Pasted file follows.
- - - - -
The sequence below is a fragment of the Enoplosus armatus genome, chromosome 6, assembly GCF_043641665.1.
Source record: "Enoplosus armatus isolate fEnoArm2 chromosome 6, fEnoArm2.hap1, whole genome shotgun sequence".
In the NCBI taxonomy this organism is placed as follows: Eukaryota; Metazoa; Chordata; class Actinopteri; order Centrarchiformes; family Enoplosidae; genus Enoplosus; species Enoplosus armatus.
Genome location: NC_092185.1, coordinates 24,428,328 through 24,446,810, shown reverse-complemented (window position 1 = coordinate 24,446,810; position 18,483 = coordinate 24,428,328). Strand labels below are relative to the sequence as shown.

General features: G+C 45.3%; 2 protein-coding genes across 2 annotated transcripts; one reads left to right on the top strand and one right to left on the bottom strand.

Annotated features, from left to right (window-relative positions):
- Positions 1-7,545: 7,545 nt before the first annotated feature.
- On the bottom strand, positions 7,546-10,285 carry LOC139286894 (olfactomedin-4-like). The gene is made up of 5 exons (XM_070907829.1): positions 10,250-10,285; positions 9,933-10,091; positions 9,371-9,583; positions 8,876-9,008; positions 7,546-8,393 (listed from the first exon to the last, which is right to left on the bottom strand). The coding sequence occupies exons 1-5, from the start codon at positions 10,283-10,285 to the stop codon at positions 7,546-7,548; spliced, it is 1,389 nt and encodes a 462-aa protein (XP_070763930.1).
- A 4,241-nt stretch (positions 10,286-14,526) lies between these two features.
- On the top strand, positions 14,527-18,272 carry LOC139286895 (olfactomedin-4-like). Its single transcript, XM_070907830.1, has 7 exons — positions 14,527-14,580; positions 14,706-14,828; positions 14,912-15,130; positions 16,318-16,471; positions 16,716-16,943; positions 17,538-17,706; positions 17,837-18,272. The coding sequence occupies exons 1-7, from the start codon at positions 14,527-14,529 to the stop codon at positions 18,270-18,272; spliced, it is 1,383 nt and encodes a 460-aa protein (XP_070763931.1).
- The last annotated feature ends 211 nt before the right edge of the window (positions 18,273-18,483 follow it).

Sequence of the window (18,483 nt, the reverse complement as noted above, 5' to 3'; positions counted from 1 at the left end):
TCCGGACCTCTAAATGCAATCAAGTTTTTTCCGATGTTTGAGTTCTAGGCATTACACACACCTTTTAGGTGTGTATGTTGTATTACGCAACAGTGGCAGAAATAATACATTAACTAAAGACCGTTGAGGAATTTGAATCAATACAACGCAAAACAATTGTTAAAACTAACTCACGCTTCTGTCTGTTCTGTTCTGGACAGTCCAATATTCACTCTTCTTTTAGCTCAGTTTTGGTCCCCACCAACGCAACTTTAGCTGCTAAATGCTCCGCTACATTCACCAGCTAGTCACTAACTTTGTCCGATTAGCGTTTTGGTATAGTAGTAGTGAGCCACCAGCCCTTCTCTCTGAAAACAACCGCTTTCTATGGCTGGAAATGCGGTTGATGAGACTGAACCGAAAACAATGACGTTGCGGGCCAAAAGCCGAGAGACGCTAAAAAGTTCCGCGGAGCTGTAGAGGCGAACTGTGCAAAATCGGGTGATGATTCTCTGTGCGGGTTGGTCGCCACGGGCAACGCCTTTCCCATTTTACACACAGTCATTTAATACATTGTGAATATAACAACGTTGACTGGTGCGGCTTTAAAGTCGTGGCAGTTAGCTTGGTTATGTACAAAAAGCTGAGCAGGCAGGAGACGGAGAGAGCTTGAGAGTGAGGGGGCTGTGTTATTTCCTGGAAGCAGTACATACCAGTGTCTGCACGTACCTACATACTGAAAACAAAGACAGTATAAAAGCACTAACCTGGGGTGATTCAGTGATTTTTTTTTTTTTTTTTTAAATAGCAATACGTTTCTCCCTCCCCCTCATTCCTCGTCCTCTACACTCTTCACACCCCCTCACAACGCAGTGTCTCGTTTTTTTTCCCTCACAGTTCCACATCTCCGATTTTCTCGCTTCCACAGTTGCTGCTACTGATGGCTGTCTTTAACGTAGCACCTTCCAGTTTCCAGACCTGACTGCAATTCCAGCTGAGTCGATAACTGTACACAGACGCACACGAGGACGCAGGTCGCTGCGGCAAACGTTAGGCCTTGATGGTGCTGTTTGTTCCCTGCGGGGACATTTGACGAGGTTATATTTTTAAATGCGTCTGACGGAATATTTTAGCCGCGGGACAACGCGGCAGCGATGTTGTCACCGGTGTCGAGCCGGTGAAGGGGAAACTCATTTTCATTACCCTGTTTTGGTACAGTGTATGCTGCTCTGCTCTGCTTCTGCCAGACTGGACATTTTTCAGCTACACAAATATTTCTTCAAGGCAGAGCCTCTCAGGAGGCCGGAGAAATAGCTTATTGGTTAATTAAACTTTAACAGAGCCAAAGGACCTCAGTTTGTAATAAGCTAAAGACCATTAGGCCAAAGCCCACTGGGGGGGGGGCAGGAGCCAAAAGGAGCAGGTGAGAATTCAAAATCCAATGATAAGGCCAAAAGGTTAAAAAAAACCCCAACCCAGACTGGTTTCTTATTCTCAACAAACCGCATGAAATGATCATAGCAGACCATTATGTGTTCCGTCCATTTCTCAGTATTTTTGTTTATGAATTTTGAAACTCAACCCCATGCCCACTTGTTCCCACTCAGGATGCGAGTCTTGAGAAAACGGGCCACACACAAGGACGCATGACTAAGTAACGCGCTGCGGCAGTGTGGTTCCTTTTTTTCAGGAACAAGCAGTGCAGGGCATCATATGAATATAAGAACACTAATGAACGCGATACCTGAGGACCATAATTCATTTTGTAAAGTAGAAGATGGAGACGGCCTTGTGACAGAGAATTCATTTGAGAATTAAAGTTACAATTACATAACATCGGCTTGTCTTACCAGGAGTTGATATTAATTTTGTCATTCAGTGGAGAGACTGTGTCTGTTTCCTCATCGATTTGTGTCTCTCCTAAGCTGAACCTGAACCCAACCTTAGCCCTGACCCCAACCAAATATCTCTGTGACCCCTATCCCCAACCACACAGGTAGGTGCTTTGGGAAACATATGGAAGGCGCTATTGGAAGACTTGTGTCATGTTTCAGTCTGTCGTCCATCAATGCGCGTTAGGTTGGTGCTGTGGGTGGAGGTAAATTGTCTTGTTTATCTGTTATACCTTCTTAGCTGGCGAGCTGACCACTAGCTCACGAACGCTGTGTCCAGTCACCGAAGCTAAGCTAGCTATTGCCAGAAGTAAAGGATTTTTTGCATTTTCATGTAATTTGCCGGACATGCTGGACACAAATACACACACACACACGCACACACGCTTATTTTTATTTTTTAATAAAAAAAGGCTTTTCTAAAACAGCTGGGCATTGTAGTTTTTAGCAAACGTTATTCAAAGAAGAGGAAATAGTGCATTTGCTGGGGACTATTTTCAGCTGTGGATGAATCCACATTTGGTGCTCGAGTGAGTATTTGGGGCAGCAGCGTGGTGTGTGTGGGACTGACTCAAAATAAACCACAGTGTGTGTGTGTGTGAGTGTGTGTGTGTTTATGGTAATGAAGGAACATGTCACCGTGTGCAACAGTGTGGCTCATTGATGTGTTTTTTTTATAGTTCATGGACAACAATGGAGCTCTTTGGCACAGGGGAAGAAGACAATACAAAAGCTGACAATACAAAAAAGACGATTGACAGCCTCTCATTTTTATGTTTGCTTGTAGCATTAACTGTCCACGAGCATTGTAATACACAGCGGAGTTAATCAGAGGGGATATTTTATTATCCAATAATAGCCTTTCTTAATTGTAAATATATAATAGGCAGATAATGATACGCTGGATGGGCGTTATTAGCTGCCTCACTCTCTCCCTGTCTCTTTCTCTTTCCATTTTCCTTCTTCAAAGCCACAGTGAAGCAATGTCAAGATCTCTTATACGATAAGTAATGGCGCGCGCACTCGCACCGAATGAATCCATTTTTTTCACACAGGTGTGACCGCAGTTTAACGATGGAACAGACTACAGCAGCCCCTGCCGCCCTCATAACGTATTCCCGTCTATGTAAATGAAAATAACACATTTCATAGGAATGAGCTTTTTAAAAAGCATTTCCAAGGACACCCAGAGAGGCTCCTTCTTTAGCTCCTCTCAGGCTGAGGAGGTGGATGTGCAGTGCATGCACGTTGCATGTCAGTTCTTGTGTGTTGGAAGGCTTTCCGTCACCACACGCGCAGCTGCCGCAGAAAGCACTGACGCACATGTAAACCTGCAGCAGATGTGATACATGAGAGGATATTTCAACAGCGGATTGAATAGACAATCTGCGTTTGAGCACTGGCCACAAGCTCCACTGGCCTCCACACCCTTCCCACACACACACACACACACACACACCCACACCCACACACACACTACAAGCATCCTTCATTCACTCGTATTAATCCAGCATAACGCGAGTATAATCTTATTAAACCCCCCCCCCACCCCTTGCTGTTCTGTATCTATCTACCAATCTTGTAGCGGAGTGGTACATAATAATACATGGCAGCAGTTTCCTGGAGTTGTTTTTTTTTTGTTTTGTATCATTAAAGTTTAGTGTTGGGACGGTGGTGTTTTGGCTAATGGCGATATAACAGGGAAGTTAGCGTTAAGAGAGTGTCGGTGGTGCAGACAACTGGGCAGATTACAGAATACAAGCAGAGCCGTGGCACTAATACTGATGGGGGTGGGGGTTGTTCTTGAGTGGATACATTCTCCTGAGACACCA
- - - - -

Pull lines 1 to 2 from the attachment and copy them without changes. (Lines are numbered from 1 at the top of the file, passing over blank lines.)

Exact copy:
The sequence below is a fragment of the Enoplosus armatus genome, chromosome 6, assembly GCF_043641665.1.
Source record: "Enoplosus armatus isolate fEnoArm2 chromosome 6, fEnoArm2.hap1, whole genome shotgun sequence".